Skip to content

Fifty Shades of Fifty Shades – Fifty Shades Darker: A Review

October 3, 2012

WARNING: THIS REVIEW CONTAINS SPOILERS. IF YOU HAVEN’T READ THIS OR THE OTHER “FIFTY SHADES” BOOKS AND DON’T WANT TO KNOW WHAT HAPPENS, DON’T SAY YOU WEREN’T WARNED.

Everyone knows the middle installment of a trilogy is normally the weakest. There are a few exceptions to the rule, but E.L. James’s second “Fifty Shades” novel is not one of them. When Fifty Shades of Grey ends with Ana dramatically rejecting Christian and his BDSM habits, and you’ve already bought the concluding two parts of the trilogy, you know that this rejection isn’t the end for the couple. Far from it, in fact. There’s a whole two more novels to go. However, I did expect more of the second novel to be dedicated to Christian trying to win Ana back. I thought she’d show more strength – she goes on and on about how she’s an independent woman, but a few days without Christian and she’s literally gone to pieces, which she doesn’t really deserve to do because she finished with him. Bella falling apart when Edward leaves in New Moon I can understand, but Ana’s reaction to the break up and the way she jumps back into Christian’s arms (and his bed) the first time he says “I’ve changed” is, frankly, pathetic. It’s clear from Ana’s narration that she considers herself a strong, independent woman and later in the novel this is certainly more in line with how she comes across, so it’s all the more annoying that E.L. James puts her through something so seemingly out of character just to move the plot along.

Speaking of plot, then, Fifty Shades Darker had more of it than I was expecting. Not only is there the whole storyline around Leila, Christian’s psychotic ex-sub, but there’s also drama with Ana’s pervy boss Jack Hyde and Christian’s ex-dom, the very much demonised Mrs Robinson. In all of these situations Ana manages to come across as the strong, independent woman she claims to be, again making how weak she is without Christian look particularly pathetic. Even at the very end of the novel, there’s promise of drama to come in the form of the sort of epilogue of narration from a shady-sounding bloke who seems to have it in for Christian. There are enough clues in the short piece to guess who the bloke is, but there’s a lot that remains to be cleared up in the final installment. Cliffhangers are a sure-fire way to keep people hooked in, so I’ll give E.L. James a bit of kudos (just a little bit, mind) for that one. However, one of the plot aspects that really winds me up in this novel is the way Ana and Christian seem to solve any issue with sex. Been given a promotion? Celebration sex. Dinner time but not sure what to eat? Obviously hungry for some Christian-lovin’. Just got home after a crazy car chase? Tension-relief sex. It’s crazy. Fifty shades of crazy. Even by fantasy standards.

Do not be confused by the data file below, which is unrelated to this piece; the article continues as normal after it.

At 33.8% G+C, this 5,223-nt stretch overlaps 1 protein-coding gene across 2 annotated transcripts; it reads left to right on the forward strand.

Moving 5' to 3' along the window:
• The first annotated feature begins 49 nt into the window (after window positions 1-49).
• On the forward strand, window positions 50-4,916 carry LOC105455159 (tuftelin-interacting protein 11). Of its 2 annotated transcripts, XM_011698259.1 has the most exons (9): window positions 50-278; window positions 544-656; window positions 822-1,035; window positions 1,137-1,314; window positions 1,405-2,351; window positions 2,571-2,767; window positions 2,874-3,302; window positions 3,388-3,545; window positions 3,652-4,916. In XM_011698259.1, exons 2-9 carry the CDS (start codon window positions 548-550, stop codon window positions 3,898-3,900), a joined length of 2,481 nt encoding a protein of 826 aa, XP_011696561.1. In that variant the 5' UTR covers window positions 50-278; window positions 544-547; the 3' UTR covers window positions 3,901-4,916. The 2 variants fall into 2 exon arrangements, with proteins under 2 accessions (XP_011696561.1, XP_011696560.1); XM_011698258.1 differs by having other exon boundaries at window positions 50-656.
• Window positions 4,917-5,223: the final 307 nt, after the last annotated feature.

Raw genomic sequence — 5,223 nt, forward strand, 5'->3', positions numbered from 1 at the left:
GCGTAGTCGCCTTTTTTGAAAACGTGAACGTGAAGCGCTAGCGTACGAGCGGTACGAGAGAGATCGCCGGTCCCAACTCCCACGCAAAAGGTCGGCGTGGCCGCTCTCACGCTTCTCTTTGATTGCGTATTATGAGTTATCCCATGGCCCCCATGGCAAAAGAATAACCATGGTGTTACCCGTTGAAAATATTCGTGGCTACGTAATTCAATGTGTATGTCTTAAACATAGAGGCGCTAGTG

As with the first installment, the writing is atrocious. If you thought the number of innuendos and euphemisms used in Fifty Shades of Grey was alarmingly small and the language painfully repetitive, then Darker will really, really wind you up. By the end, I was sick of Christian’s words being Ana’s “undoing”, him “finding his release” and her “exploding” around him, and there’s still a whole novel more of it to put up with. The only small blessing to be had is that Ana’s schizophrenically opposed subconscious and inner goddess seem to have been subdued a bit. They’re still there, but their interjections are reduced to occasional mentions rather than infuriating commentary.

Overall, for all I hate these novels, I also sort of love them. They’re trash and so, so unliterary, but there’s something compelling about them and I’d be a liar if I said I wasn’t completely sucked in. Even in the time between finishing Darker and writing this review, I’ve scaled most of Fifty Shades Freed and will be done with it before the weekend. Perhaps the parameters of what constitutes good writing is changing, but that’s a story for another time.

Check out my review of Fifty Shades of Grey here.

Advertisements

Leave a Reply

Fill in your details below or click an icon to log in:

WordPress.com Logo

You are commenting using your WordPress.com account. Log Out / Change )

Twitter picture

You are commenting using your Twitter account. Log Out / Change )

Facebook photo

You are commenting using your Facebook account. Log Out / Change )

Google+ photo

You are commenting using your Google+ account. Log Out / Change )

Connecting to %s

%d bloggers like this: